Even in the internet age, success on the job hunt still depends heavily on an old-school document: the resume. Trends such as video and infographic resumes come and go, but the standard version remains essential for most creative positions, including those in the digital space. Here are five rules for crafting a compelling document that will help you land interviews:
Rule #1: Target Your Sales Pitch
A one-size-fits-all resume won’t cut it today. Hiring managers want to know why you’re the right designer for their job. Customize your document for each employer you contact by playing up the skills, attributes and professional experience most relevant to the specific job you’re applying for.
Research the firm’s website and marketing materials, and integrate relevant keywords from the job ad into your resume. You don’t need to start from scratch every time a new job posting piques your interest, but tailoring your document is definitely time well spent.
Rule #2: Cut the Clutter
Employers seek strong communicators who can effectively package pertinent information. Focus on your top qualifications and quantify your contributions whenever possible. Don’t waste valuable space mentioning pastimes and personal interests unrelated to your career. While interesting, your love of extreme mountain biking or artisanal coffee brewing (in most cases) won’t get you the job.
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Moreover, remember that being wordy only scores you points in Scrabble. Plain English is much preferred to business buzzwords, technical jargon and clichéd resume-speak. (What does, “Proven ability to shift paradigms by leveraging commitment to synergistic innovations” mean anyway?) In short, be substantive and straightforward.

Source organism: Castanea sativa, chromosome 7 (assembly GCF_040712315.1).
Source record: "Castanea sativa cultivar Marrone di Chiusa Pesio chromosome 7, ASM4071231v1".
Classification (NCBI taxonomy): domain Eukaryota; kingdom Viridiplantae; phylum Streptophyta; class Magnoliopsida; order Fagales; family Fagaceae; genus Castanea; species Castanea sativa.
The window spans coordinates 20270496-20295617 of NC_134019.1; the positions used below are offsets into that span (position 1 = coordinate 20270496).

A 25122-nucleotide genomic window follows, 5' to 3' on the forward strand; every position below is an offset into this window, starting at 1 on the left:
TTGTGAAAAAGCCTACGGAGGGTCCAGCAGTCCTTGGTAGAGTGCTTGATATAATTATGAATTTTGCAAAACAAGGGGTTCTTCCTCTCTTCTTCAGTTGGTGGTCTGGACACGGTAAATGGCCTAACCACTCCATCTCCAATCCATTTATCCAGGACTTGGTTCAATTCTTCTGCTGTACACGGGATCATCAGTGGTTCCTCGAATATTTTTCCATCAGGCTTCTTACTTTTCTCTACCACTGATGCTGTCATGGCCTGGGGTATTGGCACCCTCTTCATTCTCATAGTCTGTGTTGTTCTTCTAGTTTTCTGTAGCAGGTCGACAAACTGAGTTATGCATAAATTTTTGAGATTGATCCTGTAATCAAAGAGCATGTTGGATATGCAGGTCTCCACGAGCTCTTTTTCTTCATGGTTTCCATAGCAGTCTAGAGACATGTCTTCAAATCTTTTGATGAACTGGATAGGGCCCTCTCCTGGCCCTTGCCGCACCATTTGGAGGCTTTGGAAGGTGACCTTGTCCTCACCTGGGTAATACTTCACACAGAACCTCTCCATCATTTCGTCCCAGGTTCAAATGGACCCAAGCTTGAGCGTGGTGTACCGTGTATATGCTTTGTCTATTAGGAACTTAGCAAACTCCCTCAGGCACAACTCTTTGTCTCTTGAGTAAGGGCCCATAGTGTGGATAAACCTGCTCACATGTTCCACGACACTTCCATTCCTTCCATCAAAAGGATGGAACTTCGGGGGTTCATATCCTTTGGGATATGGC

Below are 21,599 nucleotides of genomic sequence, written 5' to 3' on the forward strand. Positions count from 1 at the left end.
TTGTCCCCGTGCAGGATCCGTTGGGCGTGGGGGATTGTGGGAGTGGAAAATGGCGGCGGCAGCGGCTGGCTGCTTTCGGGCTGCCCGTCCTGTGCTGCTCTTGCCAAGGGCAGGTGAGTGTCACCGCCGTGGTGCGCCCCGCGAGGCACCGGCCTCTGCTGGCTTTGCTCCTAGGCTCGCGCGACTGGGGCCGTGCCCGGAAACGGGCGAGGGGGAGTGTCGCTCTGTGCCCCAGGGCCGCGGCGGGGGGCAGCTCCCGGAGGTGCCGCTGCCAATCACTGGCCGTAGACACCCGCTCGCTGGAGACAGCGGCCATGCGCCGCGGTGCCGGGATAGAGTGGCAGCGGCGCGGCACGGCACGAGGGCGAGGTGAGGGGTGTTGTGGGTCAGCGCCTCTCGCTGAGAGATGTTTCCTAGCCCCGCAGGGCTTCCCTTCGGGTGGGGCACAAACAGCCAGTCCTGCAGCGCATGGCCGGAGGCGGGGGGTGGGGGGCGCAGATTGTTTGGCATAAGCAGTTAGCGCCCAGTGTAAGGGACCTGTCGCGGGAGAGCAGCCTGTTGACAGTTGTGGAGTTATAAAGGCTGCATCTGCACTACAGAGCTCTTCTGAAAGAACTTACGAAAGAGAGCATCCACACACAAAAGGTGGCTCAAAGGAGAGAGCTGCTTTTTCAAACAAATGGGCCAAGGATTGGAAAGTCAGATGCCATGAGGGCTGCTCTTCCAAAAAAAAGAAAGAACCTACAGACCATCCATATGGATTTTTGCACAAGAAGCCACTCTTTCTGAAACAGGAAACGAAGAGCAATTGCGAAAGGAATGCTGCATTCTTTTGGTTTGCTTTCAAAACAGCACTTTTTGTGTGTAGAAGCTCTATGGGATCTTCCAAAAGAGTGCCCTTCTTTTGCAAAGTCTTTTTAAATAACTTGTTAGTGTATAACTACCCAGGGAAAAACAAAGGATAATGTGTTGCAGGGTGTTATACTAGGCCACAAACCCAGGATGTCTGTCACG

Rule #3: Sweat the Small Stuff
Our company collects real-life resume errors for a syndicated newspaper column called Resumania. We recently came across the resume of an applicant seeking a job as an “interactivate designer.”
Can a typo really be a deal-breaker? Yes, according to a survey by our company. Seventy-six percent of managers said just one or two resume mistakes are enough to keep a candidate from getting an interview.
Use spell-check as a starting point, but be mindful the program won’t necessarily catch words that are spelled right but misused or misplaced. Proofread your resume several times, then print it out and read it aloud. As an added safeguard, ask a detail-oriented family member or copy editor friend to check your work.
Rule #4: Keep It Real
Just as a single grammatical goof can be costly, so can one little white lie. Most companies conduct reference or background checks, and others do skills testing. The discovery of a discrepancy or embellishment can lead employers to question your integrity and drop you from consideration.
Simply put, stick to the facts. Slightly stretching dates of employment, giving yourself an inflated job title or professing to be an expert in a design program or computer language you’ve only used a few times isn’t worth the risk.
Rule #5: Skip the Gimmicks
Job seekers try all sorts of wacky tactics to attract the attention of employers. (Real-life example: Attaching a resume to a shoe in order to “get a foot in the door.” They may as well have used it to wrap a can of succotash, because that is corny.) The problem with gimmicks is that they’re hit or miss, and often come across as cheesy, not creative. Skip the stunts, and let your resume do the talking.
It’s also important not to over-design your document. In fact, this is one instance when it’s perfectly fine to stifle your artistic impulses. Steer clear of illustrations, photos and funky fonts. Stick with a traditional layout, too. A non-design gatekeeper in human resources will likely be the first person to review your resume, so make it easy to follow. Use your portfolio to showcase your creativity.
Finally, don’t underestimate the benefits of writing a cover letter to complement your resume, particularly if you have a print background and want to move into web design. In addition to expanding upon your in-depth knowledge of the firm and strong interest in the position, you can use a cover letter to highlight your transferable skills. Emphasize your qualifications that have near-universal appeal, such as communication and leadership abilities, and explain how these strengths will enable you to add value to the open position.